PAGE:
- Research article
- Open Access
Computational genes: a tool for molecular diagnosis and therapy of aberrant mutational phenotype
© Martínez-Pérez et al; licensee BioMed Central Ltd. 2007
- Received: 20 February 2007
- Accepted: 28 September 2007
- Published: 28 September 2007
A finite state machine manipulating information-carrying DNA strands can be used to perform autonomous molecular-scale computations at the cellular level.
We propose a new finite state machine able to detect and correct aberrant molecular phenotype given by mutated genetic transcripts. The aberrant mutations trigger a cascade reaction: specific molecular markers as input are released and induce a spontaneous self-assembly of a wild type protein or peptide, while the mutational disease phenotype is silenced. We experimentally demostrated in in vitro translation system that a viable protein can be autonomously assembled.
Our work demostrates the basic principles of computational genes and particularly, their potential to detect mutations, and as a response thereafter administer an output that suppresses the aberrant disease phenotype and/or restores the lost physiological function.
- Finite State Machine
- Translation System
- Computational Gene
- Finite State Automaton
- Splice Signal
Finite state automata operating at molecular scale [1–6] can conceptually be used for applications in the living cell. Head et al.  proposed an in vivo biomolecular model in which computations manipulate a plasmid DNA. The solution of the problem is given by either the longest or shortest plasmid at the end of the computation. Henkel et al.  implemented a similar in vivo mechanism in which computations are conducted on a DNA sequence constituting of an open reading frame controlled through a strong promoter. Sequential plasmid manipulation finds a final plasmid construct containing the computational solution allowing the in vivo transcription and translation into a protein. The first autonomous finite state automaton was proposed in [3–5]. It is a 2-state 2-symbol automaton composed of DNA strands and enzymes. Benenson et al.  used this automaton to carry out in vitro molecular diagnosis and therapy. For this, an anti-sense drug (oligonucleotide – a short single stranded DNA molecule) is released if certain diagnostic conditions are true, i.e., low expression levels of certain mRNAs and high expression levels of others. The diagnostic conditions can be viewed as transitional steps in a finite state automaton. If the automaton reached a final state, indicating that all conditions are met, then the drug enclosed in the loop of a hairpin shaped oligonucleotide is released. This if-then mechanism is a new element of autonomous molecular computation. Unfortunately, the proposed mechanisms would not work in a living cell as unwanted side effects raised by supporting molecules (particularly the Fok I enzyme carrying out the transitions) would be a major problem [7, 8]. Moreover, this molecular mechanism is limited in its ability to logically control gene expression as it allows for administering as output only small molecules.
Nevertheless, this work is an important conceptual step forward to link molecular automata to molecular diagnosis and therapy. The first autonomous finite state machine working in the living cell of E. coli was proposed by Nakagawa et al. . This approach is based on a length encoding automaton model  whose input string is encoded by an mRNA molecule. The computation of this mRNA molecule is accomplished by the biosynthesis mechanism of the cell combined with four-base codon techniques [11, 12] yielding a protein of interest.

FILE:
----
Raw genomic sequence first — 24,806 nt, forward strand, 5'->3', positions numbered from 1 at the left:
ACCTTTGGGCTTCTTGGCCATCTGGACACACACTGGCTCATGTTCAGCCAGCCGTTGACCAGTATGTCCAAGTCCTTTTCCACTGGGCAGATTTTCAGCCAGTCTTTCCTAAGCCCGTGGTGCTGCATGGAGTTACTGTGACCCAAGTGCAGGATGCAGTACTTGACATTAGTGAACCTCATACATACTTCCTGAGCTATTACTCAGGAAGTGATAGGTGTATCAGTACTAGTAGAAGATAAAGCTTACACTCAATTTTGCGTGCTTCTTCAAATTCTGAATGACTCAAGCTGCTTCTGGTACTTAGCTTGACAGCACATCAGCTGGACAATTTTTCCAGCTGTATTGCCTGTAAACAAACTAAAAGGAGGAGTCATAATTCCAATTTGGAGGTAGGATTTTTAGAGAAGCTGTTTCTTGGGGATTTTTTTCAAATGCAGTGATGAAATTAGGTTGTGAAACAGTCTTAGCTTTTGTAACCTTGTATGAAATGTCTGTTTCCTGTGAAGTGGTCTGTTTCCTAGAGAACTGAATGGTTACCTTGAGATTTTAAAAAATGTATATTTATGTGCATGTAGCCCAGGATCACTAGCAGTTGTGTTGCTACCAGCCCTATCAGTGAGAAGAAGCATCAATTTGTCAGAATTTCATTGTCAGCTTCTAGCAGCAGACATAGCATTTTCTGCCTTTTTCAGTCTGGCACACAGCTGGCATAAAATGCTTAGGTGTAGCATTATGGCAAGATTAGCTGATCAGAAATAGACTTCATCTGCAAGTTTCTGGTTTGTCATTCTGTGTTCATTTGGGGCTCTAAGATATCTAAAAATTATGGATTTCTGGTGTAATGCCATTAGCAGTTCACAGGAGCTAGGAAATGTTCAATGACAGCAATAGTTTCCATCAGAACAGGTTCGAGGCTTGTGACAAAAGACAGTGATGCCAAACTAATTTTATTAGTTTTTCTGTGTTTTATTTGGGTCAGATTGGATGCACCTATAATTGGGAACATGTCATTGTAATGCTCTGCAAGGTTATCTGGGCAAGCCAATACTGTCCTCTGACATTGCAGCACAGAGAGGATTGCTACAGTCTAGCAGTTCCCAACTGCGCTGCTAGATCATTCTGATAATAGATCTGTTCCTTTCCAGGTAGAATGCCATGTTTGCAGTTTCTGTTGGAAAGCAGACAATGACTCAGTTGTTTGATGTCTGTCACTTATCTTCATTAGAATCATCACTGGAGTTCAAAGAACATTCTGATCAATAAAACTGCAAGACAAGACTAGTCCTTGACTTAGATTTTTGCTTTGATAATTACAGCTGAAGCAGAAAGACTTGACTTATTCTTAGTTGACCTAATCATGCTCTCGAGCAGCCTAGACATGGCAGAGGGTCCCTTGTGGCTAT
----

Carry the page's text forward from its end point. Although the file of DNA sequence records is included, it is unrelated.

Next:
Diagnosis and therapy
We study the hypothetical application of simple molecular computations to correct an aberrant mutation in a gene that can trigger a disease-phenotype. One of the most prominent examples is the tumor suppressor p53 gene, which is present in every cell, and acts as a guard to control the growth. Mutations in this gene can abolish its function, allowing uncontrolled growth that can lead to cancer [15, 16].
To process diagnostic rule (1), the molecular automaton must be able to detect point mutations. This task is based on a diagnostic complex, a dsDNA molecule consisting of a single-stranded mutation signal and a single-stranded diagnostic signal (Figure 2A, [see Additional file 2]). Both strands imperfectly pair in the region that resembles an aberrant mutation to be detected. An mRNA molecule bearing a mutation (e.g., oncogenic) will trigger the dissociation of the diagnostic complex and will pair to the mutation signal. The latter process is thermodynamically driven by the higher stability of the DNA/RNA duplex over the mismatched DNA/DNA diagnostic complex and favourable due to its increased complementarity [19, 20].
Moreover, the resulting DNA/RNA hybrid complex will act as a substrate for the cellular RNase H, destroying the RNA component of the duplex . The released single-stranded diagnostic signal links the assembly of the functional gene (Figure 2B, [see Additional file 2]), whose structure is completed by cellular ligase present in both eukaryotic and prokaryotic cells. The transcription and translation machinery of the cell is then in charge of therapy and administers either a wild-type protein or an anti-drug. In both cases, the pathogenic phenotype is suppressed, either by a replacement with the wild-type protein or by a release of a small molecule that may stabilise the aberrant mutant protein, and thus providing the physiological functionality of the wild-type. This idea of favouring the full over the partial complementarity of the base pairing was implemented in robust DNA-based machines 'fuelled' by the DNA/DNA-cross-pairing [22–24]. Although mechanistically simple and quite robust on molecular level, several issues need to be addressed before an in vivo implementation of computational genes can be considered. First, the DNA material must be internalised into the cell, specifically into the nucleus. The transfer of DNA or RNA through biological membranes is a key step in the drug delivery . Nuclear localisation signals can be irreversibly linked to one end of oligonucleotides, forming an oligonucleotide-peptide conjugate that allows effective internalisation of DNA into the nucleus [26, 27]. In addition, the DNA complexes should have low immunogenicity to guarantee their integrity in the cell and their resistance to cellular nucleases. Current strategies to eliminate nuclease sensitivity include modifications of the oligonucleotide backbone such as methylphosphonate  and phosphorothioate (S-ODN) oligodeoxynucleotides , but along with their increased stability, modified oligonucleotides often have altered pharmacologic properties [30, 31]. Finally, similar to any other drug, DNA complexes could cause nonspecific and toxic side effects. In vivo applications of antisense oligonucleotides showed that toxicity is largely due to impurities in the oligonucleotide preparation and lack of specifity of the particular sequence used [30–32]. Undoubtedly, progress on antisense biotechnology will also result in a direct benefit to the model of computational genes.